Adding hostVolume persistent volumes to my okd 3.11 install

21 Nov 2019

In my last article I talked about how to setup an okd 3.11 all-in-one installation. The install that results from those instructions is quite bare. Something that I’ve had to do for various applications I want to run, is to create peristent storage.

In Kubernetes, the main way to interact with persisten storage is through the PersistentVolume and PersistentVolumeClaim objects.

In a full cloud-based deployment storage can be a very nebulous thing from a user perspective. It’s there, and it’s backed by some drives somewhere. This isn’t quite good enough for my local development machine, I need to be able to debug applications that use persistent storage. To that end, there is a great backend called hostVolume which allows mapping a local volume on the host to a PersistentVolume in Kubernetes. This is perfect for my single machine deploy.

Adding a local hostVolume

To begin, i need to create the directories that will be the individual volumes.

sudo mkdir -p /mnt/openshift-pv/pv1 /mnt/openshift-pv/pv2 \
              /mnt/openshift-pv/pv3 /mnt/openshift-pv/pv4 \
              /mnt/openshift-pv/pv5

Next I allow group write into these folders to ensure that my workloads will be able to actually write stuff.

sudo chmod g+w -R /mnt/openshift-pv

And lastly I need to adjust the SELinux security context so that the kernel will allow containers to use these directories.

sudo chcon -R unconfined_u:object_r:svirt_sandbox_file_t:s0 /mnt/openshift-pv

With these commands the host is now ready to accept the linkage to Kubernetes for the PersistentVolumes. To enable this on Kubernetes I need to apply the appropriate object definitions to the API server.

shift.opb.studios-pv.yaml

kind: List
apiVersion: v1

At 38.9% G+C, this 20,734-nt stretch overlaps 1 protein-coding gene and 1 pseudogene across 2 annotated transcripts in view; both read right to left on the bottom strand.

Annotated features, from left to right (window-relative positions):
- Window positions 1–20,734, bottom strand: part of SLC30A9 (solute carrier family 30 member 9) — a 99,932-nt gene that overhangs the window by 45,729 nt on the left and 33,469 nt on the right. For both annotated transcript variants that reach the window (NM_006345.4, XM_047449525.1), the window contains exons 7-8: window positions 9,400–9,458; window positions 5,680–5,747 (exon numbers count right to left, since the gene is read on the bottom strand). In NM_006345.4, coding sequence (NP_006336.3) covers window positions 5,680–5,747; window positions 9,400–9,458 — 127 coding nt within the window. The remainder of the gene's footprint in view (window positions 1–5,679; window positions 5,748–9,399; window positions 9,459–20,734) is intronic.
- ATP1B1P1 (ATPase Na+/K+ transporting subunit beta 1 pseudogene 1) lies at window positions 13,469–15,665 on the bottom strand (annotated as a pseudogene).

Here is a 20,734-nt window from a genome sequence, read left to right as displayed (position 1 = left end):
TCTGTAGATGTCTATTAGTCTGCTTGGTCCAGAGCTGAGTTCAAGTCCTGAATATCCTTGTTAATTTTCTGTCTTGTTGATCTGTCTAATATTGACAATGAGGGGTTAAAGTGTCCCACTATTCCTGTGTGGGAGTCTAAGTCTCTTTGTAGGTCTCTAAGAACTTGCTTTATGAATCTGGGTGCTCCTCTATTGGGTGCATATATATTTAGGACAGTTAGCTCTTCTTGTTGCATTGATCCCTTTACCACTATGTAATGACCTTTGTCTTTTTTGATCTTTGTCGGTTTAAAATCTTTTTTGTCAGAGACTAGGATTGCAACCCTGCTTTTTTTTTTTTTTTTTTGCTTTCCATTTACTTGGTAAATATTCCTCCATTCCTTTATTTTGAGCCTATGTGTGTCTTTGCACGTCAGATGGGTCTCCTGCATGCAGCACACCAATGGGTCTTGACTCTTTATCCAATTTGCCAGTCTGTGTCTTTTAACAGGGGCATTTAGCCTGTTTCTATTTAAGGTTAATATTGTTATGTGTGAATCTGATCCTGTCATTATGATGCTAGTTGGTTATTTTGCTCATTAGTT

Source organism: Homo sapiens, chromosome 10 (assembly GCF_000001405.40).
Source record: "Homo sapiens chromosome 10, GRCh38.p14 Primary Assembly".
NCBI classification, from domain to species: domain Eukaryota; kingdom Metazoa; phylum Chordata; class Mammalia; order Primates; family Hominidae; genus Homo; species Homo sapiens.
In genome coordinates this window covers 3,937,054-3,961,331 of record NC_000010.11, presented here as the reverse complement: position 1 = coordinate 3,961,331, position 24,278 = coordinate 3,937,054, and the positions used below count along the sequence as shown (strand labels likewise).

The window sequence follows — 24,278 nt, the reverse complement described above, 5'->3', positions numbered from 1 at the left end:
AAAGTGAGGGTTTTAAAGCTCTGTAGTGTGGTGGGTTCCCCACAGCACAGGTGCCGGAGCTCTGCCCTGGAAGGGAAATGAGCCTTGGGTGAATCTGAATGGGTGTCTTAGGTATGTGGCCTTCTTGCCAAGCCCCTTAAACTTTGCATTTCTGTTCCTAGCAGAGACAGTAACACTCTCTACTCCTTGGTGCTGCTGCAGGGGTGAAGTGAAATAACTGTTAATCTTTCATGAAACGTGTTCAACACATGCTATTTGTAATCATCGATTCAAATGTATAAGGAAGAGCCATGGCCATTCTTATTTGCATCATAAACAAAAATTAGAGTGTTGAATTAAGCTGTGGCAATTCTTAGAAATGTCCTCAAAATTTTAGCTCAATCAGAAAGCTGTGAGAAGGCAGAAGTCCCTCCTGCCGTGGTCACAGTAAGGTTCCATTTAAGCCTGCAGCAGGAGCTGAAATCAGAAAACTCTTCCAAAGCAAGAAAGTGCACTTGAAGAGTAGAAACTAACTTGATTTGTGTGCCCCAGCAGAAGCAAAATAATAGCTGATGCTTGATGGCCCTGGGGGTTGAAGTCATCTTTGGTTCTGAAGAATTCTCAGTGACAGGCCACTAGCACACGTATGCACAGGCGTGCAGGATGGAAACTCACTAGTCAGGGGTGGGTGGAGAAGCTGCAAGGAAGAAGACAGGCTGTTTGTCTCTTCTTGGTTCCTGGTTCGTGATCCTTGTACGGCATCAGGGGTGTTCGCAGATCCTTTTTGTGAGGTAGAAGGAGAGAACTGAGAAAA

metadata: {}

items:
  - apiVersion: v1
    kind: PersistentVolume
    metadata:
      name: pv1
    spec:
      capacity:
        storage: 10Gi
      accessModes:
        - ReadWriteOnce
      persistentVolumeClaim: Retain
      hostPath:
        path: /mnt/openshift-pv/pv1
  - apiVersion: v1
    kind: PersistentVolume
    metadata:
      name: pv2
    spec:
      capacity:
        storage: 10Gi
      accessModes:
        - ReadWriteOnce
      persistentVolumeClaim: Retain
      hostPath:
        path: /mnt/openshift-pv/pv2
  - apiVersion: v1
    kind: PersistentVolume
    metadata:
      name: pv3
    spec:
      capacity:
        storage: 10Gi
      accessModes:
        - ReadWriteOnce
      persistentVolumeClaim: Retain
      hostPath:
        path: /mnt/openshift-pv/pv3
  - apiVersion: v1
    kind: PersistentVolume
    metadata:
      name: pv4
    spec:
      capacity:
        storage: 10Gi
      accessModes:
        - ReadWriteOnce
      persistentVolumeClaim: Retain
      hostPath:
        path: /mnt/openshift-pv/pv4
  - apiVersion: v1
    kind: PersistentVolume
    metadata:
      name: pv5
    spec:
      capacity:
        storage: 10Gi
      accessModes:
        - ReadWriteOnce
      persistentVolumeClaim: Retain
      hostPath:
        path: /mnt/openshift-pv/pv5

I apply this manifest

oc apply -f shift.opb.studios-pv.yaml

and then verify that the PersistentVolumes have been created

$ oc get pv
NAME   CAPACITY   ACCESS MODES   RECLAIM POLICY   STATUS      CLAIM   STORAGECLASS   REASON   AGE
pv1    10Gi       RWO            Retain           Available                                   1m
pv2    10Gi       RWO            Retain           Available                                   1m
pv3    10Gi       RWO            Retain           Available                                   1m
pv4    10Gi       RWO            Retain           Available                                   1m
pv5    10Gi       RWO            Retain           Available                                   1m

Excellent! I can know create objects that require PersistentVolumeClaims.

I hope these instructions are helpful, and as always happy hacking =)